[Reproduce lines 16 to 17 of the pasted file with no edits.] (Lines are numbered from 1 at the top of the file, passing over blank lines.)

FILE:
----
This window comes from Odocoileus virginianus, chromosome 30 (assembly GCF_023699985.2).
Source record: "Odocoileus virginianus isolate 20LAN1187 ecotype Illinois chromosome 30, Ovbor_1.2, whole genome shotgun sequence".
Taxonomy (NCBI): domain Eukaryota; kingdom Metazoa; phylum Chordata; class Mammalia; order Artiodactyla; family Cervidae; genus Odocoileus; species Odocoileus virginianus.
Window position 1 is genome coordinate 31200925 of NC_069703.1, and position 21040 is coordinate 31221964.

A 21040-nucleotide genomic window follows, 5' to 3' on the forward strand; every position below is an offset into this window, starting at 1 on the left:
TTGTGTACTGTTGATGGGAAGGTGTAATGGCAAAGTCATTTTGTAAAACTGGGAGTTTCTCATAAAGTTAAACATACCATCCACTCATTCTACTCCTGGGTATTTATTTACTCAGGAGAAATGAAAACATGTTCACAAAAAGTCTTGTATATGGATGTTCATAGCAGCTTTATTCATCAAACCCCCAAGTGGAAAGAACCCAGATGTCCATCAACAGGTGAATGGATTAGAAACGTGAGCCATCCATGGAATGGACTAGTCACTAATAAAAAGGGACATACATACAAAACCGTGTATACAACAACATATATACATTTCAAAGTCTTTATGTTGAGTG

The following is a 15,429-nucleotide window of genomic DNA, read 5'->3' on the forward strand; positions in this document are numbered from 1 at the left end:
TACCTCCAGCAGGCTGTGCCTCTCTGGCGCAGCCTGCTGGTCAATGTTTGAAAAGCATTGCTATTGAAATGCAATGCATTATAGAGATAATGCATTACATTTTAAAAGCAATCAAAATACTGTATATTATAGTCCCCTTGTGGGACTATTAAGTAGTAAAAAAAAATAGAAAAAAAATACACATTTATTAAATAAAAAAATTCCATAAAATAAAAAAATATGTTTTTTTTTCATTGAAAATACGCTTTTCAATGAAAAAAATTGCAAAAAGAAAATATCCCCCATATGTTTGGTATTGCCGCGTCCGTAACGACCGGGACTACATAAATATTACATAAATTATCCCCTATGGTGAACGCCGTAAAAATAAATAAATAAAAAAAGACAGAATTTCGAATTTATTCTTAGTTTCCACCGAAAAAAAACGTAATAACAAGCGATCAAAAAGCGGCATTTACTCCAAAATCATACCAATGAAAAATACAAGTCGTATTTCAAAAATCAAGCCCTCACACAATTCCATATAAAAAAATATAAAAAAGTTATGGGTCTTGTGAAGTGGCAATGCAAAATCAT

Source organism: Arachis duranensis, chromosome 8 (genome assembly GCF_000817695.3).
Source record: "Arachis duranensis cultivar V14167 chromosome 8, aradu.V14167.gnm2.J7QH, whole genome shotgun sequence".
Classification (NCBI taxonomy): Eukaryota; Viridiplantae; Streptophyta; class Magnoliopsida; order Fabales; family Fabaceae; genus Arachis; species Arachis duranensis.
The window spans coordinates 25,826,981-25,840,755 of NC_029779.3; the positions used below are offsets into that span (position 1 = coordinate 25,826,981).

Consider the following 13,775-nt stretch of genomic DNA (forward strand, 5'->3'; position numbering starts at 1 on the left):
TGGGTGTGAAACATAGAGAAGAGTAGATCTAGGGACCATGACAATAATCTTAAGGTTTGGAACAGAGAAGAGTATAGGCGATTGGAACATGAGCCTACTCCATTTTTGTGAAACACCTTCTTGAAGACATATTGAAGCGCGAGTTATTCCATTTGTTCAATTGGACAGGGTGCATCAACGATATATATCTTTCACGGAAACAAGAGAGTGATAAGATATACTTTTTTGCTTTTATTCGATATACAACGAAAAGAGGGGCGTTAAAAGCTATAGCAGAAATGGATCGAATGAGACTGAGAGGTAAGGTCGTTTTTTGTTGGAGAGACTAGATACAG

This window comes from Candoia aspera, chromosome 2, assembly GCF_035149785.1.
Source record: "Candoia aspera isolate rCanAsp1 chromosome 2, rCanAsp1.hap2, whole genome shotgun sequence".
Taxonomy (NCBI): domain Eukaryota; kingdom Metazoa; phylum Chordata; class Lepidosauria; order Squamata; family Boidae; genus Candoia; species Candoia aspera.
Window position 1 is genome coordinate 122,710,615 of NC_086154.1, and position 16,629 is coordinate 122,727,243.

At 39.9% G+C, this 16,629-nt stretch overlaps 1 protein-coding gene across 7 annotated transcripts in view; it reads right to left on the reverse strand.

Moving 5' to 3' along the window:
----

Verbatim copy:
Source record: "Candoia aspera isolate rCanAsp1 chromosome 2, rCanAsp1.hap2, whole genome shotgun sequence".
Taxonomy (NCBI): domain Eukaryota; kingdom Metazoa; phylum Chordata; class Lepidosauria; order Squamata; family Boidae; genus Candoia; species Candoia aspera.